3.3 Palmitoyl-ethanolamide #
Palmitoyl-ethanolamide, or N-(2-Hydroxyethyl)hexadecamide, is an N-acyl-ethanolamide. It is co-synthesized with anandamide in all tissues so far examined and possibly acts as an endogenous CB2 ligand. Its proposed role is that of an autocoid, or 'local hormone', capable of negatively regulating mast cell activation and inflammation [21]. It has also been reported that palmitoyl-ethanolamide can down-regulate IgE-triggered activation of cultured mast cells through the CB2 receptor present on these cells21.

3.4 Docosatetraenylethanolamide and Homo-γ-linoenylethanolamide #
Researchers looking for further endocannabinoids reasoned that other classes of chemical mediators originating from the precursor arachidonic acid, such as prostaglandins and leukotrienes, do not exist as single entities but as large families of chemically-related substances. They therefore expected that anandamide was only the first identified representative of a class of unsaturated fatty acid-derived ethanolamides that bind to the cannabinoid receptor22. Within a short period of anandamide being identified, two analogues of anandamide -- docosatetraenylethanolamide (DTEA) and homo-g-linoenylethanolamide (HLEA) were also isolated and identified. They were found to exert similar effects to both anandamide and THC in behavioral tests on rodents and also inhibited the action of adenylate cyclase through G-proteins, the action of which could be blocked by the highly specific CB1 antagonist SR 141716A 23, 24. It was therefore proposed that these substances might function as endogenous agonists at the neuronal CB1 receptor.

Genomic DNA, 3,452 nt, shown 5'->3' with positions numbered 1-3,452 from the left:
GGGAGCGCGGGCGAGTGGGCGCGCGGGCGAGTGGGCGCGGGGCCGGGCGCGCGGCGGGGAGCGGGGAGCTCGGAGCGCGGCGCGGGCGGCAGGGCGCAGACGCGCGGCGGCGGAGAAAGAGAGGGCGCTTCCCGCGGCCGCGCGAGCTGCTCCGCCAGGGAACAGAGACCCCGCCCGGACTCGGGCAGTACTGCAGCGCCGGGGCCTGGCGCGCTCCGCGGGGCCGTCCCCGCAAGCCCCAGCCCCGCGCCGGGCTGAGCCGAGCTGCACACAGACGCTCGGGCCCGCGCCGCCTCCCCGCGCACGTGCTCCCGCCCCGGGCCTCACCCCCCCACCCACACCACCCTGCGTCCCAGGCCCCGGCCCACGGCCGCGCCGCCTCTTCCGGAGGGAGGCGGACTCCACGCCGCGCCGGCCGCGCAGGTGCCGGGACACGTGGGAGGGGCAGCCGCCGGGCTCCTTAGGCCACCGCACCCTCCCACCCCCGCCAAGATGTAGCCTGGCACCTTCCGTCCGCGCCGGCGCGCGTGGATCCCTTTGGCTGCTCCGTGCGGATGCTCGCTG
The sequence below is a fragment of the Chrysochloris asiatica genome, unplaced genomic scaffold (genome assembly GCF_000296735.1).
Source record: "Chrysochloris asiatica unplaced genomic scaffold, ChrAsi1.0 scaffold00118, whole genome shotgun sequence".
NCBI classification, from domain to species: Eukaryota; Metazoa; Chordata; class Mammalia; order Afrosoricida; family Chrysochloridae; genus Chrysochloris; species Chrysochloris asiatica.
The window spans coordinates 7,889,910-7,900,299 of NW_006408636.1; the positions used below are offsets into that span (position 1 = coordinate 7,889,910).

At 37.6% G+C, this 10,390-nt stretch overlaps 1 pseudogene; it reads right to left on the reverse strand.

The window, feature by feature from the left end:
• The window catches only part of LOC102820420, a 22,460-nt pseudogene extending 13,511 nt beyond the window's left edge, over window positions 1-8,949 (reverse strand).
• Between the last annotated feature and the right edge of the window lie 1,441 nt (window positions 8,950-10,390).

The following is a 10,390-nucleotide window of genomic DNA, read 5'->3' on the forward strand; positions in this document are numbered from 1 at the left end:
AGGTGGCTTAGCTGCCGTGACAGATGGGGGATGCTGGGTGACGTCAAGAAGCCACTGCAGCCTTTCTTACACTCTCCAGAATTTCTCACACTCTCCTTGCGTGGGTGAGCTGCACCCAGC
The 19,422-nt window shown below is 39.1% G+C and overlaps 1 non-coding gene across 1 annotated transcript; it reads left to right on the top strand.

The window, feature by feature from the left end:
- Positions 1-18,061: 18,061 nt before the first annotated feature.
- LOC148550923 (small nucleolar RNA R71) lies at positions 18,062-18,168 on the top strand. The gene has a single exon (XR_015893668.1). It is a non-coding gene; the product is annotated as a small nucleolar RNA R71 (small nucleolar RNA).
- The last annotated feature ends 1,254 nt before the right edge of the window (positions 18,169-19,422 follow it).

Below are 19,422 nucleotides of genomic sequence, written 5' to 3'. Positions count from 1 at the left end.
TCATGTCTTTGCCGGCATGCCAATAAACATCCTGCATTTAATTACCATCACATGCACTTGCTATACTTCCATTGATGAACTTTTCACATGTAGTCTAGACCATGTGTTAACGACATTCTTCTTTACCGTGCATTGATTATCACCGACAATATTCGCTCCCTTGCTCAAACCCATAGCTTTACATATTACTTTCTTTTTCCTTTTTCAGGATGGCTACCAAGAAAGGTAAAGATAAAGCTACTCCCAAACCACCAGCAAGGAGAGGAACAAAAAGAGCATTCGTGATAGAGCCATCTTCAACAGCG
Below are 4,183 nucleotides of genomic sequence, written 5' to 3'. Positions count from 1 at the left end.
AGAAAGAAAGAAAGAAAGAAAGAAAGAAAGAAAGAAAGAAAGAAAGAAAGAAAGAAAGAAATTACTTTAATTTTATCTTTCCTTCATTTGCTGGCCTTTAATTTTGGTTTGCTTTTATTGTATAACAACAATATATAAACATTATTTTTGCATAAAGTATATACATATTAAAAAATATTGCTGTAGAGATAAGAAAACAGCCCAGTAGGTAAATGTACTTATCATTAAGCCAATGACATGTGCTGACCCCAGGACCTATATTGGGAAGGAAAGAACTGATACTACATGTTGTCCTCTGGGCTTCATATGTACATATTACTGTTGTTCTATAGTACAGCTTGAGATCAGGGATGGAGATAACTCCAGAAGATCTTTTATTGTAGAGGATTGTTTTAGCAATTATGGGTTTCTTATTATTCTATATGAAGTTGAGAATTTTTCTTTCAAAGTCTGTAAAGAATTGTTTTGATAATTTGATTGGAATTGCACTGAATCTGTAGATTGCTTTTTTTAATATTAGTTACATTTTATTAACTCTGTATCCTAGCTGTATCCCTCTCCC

3.5 Oleamide #